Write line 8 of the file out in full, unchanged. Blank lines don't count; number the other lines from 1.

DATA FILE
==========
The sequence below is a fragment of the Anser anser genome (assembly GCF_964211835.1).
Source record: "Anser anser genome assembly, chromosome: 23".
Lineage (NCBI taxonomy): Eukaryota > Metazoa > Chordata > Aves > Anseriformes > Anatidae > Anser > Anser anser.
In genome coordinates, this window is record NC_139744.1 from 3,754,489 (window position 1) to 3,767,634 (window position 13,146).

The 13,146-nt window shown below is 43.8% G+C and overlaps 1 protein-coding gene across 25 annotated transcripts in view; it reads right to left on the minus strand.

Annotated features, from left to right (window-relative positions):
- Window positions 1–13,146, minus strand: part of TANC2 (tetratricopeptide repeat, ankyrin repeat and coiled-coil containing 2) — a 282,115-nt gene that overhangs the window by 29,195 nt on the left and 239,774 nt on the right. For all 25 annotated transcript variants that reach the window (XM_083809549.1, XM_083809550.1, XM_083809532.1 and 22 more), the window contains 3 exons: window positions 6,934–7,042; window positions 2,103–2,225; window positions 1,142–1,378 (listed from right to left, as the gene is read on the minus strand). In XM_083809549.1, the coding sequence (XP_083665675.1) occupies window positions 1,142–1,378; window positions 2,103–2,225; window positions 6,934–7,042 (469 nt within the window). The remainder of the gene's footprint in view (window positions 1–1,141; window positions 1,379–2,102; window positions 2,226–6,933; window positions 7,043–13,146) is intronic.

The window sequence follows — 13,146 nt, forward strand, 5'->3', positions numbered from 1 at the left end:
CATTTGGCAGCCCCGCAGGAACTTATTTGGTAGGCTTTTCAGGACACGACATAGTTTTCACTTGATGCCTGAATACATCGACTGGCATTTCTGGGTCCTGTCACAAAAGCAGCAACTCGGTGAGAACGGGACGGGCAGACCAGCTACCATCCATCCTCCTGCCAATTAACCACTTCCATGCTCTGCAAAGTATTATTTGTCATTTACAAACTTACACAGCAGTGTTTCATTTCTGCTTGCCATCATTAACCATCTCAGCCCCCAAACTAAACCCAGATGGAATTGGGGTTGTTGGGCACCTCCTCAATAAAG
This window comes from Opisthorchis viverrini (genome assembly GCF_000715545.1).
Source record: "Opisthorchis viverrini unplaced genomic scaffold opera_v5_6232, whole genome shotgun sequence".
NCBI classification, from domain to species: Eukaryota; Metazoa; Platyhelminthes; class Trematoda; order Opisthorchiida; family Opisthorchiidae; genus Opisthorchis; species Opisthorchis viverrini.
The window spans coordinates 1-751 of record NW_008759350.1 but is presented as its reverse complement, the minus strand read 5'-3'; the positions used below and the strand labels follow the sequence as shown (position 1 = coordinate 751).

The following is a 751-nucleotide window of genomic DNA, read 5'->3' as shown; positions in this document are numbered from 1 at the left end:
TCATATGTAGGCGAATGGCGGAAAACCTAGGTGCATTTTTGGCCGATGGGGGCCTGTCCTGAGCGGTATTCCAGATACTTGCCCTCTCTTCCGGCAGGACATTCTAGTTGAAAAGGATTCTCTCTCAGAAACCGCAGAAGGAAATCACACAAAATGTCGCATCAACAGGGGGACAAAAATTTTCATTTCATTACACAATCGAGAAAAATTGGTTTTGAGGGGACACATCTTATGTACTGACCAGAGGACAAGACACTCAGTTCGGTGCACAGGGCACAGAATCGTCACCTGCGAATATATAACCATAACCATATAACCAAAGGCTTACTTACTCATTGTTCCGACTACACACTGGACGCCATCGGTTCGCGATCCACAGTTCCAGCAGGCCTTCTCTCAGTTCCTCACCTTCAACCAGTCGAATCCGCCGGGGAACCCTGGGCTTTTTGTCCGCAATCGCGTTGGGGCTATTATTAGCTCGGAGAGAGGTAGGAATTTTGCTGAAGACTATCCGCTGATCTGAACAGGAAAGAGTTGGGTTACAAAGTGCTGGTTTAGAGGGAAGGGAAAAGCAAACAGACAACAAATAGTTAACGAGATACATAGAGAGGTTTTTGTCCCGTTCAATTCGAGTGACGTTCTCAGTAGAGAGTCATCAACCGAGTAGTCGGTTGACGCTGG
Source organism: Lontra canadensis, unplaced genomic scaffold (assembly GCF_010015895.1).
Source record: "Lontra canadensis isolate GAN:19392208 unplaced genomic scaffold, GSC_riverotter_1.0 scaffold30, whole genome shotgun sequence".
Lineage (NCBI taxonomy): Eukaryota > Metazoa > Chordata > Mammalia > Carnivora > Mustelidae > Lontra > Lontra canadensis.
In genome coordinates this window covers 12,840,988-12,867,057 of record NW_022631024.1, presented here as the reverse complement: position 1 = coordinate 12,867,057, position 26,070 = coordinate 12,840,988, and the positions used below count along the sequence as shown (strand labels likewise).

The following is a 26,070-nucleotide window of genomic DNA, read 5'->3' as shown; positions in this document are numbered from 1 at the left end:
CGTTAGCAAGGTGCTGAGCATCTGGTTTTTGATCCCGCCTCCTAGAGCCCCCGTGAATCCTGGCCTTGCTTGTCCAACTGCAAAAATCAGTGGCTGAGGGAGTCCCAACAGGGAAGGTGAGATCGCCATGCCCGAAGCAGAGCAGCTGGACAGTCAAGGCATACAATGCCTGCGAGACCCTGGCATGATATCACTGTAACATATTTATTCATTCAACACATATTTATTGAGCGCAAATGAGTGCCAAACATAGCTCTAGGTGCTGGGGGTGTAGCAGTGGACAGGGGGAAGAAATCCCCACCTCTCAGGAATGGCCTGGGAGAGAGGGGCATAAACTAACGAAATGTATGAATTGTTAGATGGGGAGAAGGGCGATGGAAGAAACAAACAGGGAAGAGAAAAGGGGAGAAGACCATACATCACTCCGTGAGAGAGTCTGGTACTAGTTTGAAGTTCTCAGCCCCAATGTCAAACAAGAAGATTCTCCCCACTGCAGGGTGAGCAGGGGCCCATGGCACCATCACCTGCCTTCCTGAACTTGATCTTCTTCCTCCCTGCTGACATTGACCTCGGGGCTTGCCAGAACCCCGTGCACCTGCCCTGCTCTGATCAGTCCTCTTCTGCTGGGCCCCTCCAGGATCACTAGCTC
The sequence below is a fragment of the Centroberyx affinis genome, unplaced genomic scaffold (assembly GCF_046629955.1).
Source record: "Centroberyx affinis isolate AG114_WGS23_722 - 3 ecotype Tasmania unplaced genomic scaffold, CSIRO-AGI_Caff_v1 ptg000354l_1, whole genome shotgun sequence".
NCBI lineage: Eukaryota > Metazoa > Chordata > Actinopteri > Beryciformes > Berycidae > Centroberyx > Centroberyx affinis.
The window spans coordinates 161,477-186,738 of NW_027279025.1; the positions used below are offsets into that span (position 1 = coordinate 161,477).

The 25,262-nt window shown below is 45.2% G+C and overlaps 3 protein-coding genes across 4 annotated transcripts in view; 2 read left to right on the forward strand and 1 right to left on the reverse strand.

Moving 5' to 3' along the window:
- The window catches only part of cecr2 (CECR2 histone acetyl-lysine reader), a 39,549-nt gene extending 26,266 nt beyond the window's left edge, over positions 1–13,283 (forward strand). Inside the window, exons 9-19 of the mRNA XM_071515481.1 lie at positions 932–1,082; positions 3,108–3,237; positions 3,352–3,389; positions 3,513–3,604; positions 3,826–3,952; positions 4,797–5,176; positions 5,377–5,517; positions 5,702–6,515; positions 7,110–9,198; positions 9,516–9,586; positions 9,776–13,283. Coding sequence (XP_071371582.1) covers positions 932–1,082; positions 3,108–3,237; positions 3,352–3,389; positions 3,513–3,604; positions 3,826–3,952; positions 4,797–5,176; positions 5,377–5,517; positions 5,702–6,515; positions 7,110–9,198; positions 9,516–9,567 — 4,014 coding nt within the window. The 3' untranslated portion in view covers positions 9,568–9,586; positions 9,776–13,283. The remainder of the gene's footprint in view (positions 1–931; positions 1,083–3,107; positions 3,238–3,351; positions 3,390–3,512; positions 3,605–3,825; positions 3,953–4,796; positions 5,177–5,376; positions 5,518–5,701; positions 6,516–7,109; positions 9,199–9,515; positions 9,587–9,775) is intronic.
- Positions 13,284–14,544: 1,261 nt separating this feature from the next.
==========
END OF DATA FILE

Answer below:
The window sequence follows — 13,146 nt, forward strand, 5'->3', positions numbered from 1 at the left end: